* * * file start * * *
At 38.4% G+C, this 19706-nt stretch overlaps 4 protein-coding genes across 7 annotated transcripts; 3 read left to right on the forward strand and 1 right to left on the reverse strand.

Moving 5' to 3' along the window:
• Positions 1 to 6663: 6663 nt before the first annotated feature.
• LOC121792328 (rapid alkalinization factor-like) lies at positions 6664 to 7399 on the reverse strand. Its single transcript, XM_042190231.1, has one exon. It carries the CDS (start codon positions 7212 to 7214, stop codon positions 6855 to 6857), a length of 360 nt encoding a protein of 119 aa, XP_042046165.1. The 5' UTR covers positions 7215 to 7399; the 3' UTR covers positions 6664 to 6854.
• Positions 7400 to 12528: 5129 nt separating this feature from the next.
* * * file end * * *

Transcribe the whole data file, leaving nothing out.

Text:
At 38.4% G+C, this 19706-nt stretch overlaps 4 protein-coding genes across 7 annotated transcripts; 3 read left to right on the forward strand and 1 right to left on the reverse strand.

Moving 5' to 3' along the window:
• Positions 1 to 6663: 6663 nt before the first annotated feature.
• LOC121792328 (rapid alkalinization factor-like) lies at positions 6664 to 7399 on the reverse strand. Its single transcript, XM_042190231.1, has one exon. It carries the CDS (start codon positions 7212 to 7214, stop codon positions 6855 to 6857), a length of 360 nt encoding a protein of 119 aa, XP_042046165.1. The 5' UTR covers positions 7215 to 7399; the 3' UTR covers positions 6664 to 6854.
• Positions 7400 to 12528: 5129 nt separating this feature from the next.